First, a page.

Journal Article
Research Support, Non-U.S. Gov't
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Fat metabolism during exercise in patients with McArdle disease.

Neurology 2009 Februrary 25
OBJECTIVE: It is known that muscle phosphorylase deficiency restricts carbohydrate utilization, but the implications for muscle fat metabolism have not been studied. We questioned whether patients with McArdle disease can compensate for the blocked muscle glycogen breakdown by enhancing fat oxidation during exercise.

METHODS: We studied total fat oxidation by indirect calorimetry and palmitate turnover by stable isotope methodology in 11 patients with McArdle disease and 11 healthy controls. Cycle exercise at a constant workload of 50% to 60% of maximal oxygen uptake capacity was used to evaluate fatty acid oxidation (FAO) in the patients. Healthy controls were exercised at the same absolute workload.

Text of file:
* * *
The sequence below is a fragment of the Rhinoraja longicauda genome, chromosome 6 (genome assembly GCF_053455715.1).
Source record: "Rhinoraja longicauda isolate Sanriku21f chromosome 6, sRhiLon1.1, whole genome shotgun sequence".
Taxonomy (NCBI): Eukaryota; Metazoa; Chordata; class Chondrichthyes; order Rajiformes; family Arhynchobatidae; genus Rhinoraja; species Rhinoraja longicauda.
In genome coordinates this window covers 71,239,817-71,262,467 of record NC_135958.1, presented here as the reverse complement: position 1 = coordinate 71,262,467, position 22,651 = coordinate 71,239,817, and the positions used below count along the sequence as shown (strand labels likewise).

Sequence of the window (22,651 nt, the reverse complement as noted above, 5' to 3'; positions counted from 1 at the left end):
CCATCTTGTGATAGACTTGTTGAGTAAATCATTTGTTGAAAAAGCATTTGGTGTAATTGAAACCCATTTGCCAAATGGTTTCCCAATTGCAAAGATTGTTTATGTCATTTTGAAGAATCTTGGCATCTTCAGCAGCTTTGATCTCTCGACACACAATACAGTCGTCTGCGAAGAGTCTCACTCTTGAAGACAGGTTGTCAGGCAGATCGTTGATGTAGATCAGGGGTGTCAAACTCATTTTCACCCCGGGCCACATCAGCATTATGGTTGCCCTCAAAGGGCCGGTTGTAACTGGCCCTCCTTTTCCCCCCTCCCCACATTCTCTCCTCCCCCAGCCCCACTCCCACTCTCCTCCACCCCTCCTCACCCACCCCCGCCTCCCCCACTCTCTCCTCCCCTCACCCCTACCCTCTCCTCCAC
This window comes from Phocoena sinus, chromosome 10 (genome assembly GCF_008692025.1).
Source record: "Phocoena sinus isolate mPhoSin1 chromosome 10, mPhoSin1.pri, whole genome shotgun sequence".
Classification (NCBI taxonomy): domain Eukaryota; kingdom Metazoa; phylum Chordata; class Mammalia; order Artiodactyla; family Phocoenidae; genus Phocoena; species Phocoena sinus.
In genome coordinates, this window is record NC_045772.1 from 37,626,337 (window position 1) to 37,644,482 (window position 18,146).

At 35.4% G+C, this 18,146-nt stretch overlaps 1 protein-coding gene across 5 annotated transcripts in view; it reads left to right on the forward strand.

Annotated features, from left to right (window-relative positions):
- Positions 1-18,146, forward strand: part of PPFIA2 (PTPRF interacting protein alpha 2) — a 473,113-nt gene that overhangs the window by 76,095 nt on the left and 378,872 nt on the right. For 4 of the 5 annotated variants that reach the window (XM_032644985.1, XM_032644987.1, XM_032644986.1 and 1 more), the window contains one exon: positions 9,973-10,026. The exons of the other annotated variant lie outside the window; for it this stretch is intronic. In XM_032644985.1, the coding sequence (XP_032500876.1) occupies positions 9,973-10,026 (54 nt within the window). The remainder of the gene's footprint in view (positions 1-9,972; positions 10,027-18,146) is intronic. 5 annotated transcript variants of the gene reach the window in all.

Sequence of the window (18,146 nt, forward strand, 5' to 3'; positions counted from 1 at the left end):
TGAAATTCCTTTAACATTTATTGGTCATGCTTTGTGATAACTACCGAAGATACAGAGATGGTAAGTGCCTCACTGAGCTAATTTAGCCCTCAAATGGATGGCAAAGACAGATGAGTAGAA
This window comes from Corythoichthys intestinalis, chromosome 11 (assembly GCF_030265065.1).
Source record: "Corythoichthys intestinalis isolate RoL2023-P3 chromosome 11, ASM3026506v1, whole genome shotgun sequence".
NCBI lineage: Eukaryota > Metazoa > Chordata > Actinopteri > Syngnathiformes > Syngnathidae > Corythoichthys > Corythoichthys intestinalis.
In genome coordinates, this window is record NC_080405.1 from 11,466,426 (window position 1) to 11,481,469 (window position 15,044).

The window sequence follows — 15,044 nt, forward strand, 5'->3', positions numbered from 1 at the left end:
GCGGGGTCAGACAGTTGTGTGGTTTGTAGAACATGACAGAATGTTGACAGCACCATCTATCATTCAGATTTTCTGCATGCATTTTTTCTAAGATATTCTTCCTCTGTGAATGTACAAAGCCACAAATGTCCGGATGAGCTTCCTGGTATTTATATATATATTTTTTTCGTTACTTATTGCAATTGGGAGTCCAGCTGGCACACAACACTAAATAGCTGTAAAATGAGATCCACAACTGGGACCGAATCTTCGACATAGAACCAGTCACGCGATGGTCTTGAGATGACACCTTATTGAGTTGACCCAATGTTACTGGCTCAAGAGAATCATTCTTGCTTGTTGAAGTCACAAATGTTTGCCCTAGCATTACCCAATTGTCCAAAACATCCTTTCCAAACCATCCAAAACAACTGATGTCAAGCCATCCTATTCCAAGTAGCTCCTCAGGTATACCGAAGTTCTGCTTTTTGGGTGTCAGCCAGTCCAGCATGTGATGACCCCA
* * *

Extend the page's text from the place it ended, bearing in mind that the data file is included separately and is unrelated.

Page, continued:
RESULTS: We found that palmitate oxidation and disposal, total fat oxidation, and plasma levels of palmitate and total free fatty acids (FFAs) were significantly higher, whereas total carbohydrate oxidation was lower, during exercise in patients with McArdle disease vs healthy controls. We found augmented fat oxidation with the onset of a second wind, but further increases in FFA availability, as exercise continued, did not result in further increases in FAO.

CONCLUSION: These results indicate that patients with McArdle disease have exaggerated fat oxidation during prolonged, low-intensity exercise and that increased fat oxidation may be an important mechanism of the spontaneous second wind. The fact that increasing availability of free fatty acids with more prolonged exercise did not increase fatty acid oxidation suggests that blocked glycogenolysis may limit the capacity of fat oxidation to compensate for the energy deficit in McArdle disease.

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